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bulb, hippocampus, and neocortex [46]. These observations sugge.~t that in addition to a role in synapse formation du.mo dew~lopment, agrin may serve as a regulator of long-term, activity-dependent alteration~ in synaptic function. As a first step towards testing this hypothesis, we examined the possibility that agdn gene expression might be aif,z-"~ed by neurona! activity. Experimem,d~y induced seizures have proven useful in studying the in vivo reg--'!~tion of many genes in mammalian brain. To this end, we have ~rudied the effects of lesion-induced recurrent limbic seizures. In t~-'_'s0aradigm, iron deposition at a small electrolytic lesion of the cz:~t~te gyms hilus induces behavioral and e',ectrographic limbic seizures which recur intermittently over a period of several hours without secondary neuronal degeneration or the potentially confounding effects of convulsant drugs [2,21,47]. We have examined the effect of hilus legion (HL)-induced seizures on agrin mRNA levels in the adult rat brain. Our results show that seizure activity alters agrin gene expression in specific neuronal populations, including cells in neocortex and hippocampus. These effects are rapid and long-lasting, and are thereby consistent with a role for agrin in synaptic plasticity in the adult CNS.

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no surgery was performed. Additional control rats were lesioned in the hihxs with platinum-~ridium wire: platinum wire lesions produce a similar size ablation field as a stainless steel electrode but do not induce seizure activity [9,47]. At various intervals after HL placement, rats were killed either by an overdose of sodium pentobarbhal and then intracardially perfused with 4% paraformaldehyde in 0.1 M phosphate buffer (pH 7.2) for in situ hybridization analysis or by decapitation under fluorothane anesthesia for RNA isolation. For in situ hybridization, tissue was processed from 22 anesthetic and 4 platinum lesion control rats, and from HL rats killed at 3 h (3), 6 h (5), 8 h (4), 10 ("~), 12 h (6), 18 h (3), 24 h (8), 30 h (2), 48 h (5), and 96 h (4) post lesion (numbers of rats per time point indicated in parentheses). Due to the lack of sufficient numbers of sections for densitometric mca=vrement, fewer rats were used for the quantitative analysis of some brain areas; the numbers of rats used for each region are given -~n the appropriate figure legend. For the PCR analysis, tissue samples were collected from untreated control rats and from rats killed at 3, 6, 12, 24, 48, and 96 h after a contralateral HL (n -- 2 rats/time point). 2.2. In situ hybridization

2. Materials and methods 2.1. Hilus lesion Adult male Sprague-Dawley rats (Simonson Labs, 250300 g) were used. Experimental rats (n = 56 total) were anesthetized with 50 m g / k g of ketamine and 10 m g / k g of xylazine and a focal electrolytic lesion was placed in the hilus of the right dentate gyrus (stereotaxic coordinates: 3.8 mm posterior and 2.5 mm lateral to bregma; 3 mm ventral to brain surface) with a stainless steel electrode using anodal current (0.8 mA for 7 s). Lesions of this type induce recurrent and bilateral electrographic seizures within hippocampus and behavioral seizures of the limbic-kindling type. Seizures begin approximately 2 h after lesion placement ar.d recur intermittently for 8-10 h thereafter, with over 80% of seizure discharges occurring within the first 3 h of seizure onset [22,47]. All experimental I-IL rats exhibited at least two stage 4 (rearing with forelimb clonus) or stage 5 (rearing with clonus and falling) iimbic seizures [49] within 5 h of lesion placement. Paired anesthetic control rats were anesthetized with ketamine/xylazine but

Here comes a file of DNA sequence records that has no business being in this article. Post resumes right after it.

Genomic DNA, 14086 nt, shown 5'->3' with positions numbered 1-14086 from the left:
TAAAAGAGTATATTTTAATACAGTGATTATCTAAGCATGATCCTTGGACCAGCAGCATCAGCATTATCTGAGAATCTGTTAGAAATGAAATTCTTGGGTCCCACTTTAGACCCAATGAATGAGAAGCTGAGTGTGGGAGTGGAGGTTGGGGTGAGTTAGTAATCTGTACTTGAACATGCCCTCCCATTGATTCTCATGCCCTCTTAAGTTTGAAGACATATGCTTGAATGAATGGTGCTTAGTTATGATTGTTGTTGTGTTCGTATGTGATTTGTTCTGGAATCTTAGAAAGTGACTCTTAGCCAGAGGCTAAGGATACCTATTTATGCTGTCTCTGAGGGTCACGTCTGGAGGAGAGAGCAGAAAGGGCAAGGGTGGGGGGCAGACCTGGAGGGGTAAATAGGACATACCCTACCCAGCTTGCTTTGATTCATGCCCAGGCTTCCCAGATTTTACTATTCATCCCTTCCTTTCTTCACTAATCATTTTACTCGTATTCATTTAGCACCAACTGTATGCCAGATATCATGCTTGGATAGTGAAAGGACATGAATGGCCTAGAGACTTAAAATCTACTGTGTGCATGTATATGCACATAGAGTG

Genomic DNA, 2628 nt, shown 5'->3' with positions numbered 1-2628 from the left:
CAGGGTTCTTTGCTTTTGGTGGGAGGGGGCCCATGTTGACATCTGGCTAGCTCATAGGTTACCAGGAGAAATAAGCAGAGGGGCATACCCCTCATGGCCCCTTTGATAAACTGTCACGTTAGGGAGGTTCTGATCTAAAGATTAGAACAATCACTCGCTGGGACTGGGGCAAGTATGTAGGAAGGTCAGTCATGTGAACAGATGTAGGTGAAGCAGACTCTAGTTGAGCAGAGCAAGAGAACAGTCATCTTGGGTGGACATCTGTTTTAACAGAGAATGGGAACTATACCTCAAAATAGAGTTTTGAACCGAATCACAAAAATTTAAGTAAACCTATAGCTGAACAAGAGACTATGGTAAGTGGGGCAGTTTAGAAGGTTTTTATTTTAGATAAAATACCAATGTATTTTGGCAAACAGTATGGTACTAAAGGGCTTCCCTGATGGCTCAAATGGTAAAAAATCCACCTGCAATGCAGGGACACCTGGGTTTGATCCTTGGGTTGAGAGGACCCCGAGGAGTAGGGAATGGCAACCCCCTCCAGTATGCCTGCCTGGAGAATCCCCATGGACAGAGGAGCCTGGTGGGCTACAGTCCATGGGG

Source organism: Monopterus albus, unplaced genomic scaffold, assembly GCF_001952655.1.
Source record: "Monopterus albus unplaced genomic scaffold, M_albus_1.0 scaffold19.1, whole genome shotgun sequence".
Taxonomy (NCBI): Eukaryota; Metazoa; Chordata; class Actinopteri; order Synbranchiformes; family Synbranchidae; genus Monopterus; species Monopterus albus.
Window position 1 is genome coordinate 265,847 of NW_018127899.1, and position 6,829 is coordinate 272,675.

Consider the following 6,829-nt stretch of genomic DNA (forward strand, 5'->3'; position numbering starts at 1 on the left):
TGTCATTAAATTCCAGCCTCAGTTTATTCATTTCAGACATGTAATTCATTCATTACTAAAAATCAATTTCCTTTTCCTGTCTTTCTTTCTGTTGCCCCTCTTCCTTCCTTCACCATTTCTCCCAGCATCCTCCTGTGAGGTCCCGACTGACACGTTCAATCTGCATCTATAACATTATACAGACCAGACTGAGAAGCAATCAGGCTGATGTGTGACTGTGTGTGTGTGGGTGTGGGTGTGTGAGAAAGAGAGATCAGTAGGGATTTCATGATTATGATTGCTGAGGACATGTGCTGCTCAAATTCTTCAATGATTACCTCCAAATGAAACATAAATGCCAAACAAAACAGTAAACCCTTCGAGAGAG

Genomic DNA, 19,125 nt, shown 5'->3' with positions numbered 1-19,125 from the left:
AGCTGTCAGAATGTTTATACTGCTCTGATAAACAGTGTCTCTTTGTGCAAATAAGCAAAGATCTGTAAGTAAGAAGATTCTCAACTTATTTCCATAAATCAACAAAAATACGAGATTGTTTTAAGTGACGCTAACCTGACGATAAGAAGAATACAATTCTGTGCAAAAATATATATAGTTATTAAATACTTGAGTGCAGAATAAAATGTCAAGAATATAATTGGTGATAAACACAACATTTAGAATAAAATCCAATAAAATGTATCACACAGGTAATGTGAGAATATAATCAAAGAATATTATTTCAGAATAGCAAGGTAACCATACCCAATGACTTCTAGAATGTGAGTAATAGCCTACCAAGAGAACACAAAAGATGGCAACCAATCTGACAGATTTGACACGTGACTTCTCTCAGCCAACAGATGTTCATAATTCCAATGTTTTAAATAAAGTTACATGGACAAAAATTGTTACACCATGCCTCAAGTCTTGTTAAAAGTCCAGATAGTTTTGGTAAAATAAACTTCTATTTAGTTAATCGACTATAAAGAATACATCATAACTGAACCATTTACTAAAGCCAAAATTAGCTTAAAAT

Perfusion-fixed brains were postfixe4 in the perfusate overnight at 4°C, cryoprotected with 20% sucrose in 4% paraformaldehyde for 48 h, and then frozen on dry ice and either processed immediately or stored at -70°C. Brains were sectioned at a thickness of 25/xm in a coronal plane on a freezing microtome. Free-floating tissue sections were then processed for in situ hybridization to localize agrin mRNA using a riboprobe derived from a 3.2 kb agrin eDNA described previously [46] correspoading to nucleotides 4070-7286 of rat agrin [52]. Sense and anfisense riboprobes were transcribed from linearized plasmids using either T7 or T3 RNA polymerase in the presenc: of [35S]UTP. Hybridization and post-hybridization steps including RNase A digestion and washing conditions were identical to those previously described [33,46]. Tissue from experimental and paired control rats was processed in parallel in order to minimize variation that might occur between experiments. After in situ hybridization, sections were mounted onto gelatin-coated slides, air dried, and exposed to /J-Max Hyperfilm (Amersham, Arlington Heights, IL) for 1-3 days at room temperature. The tissue was subsequently defatted with chloroform, dipped in Ko-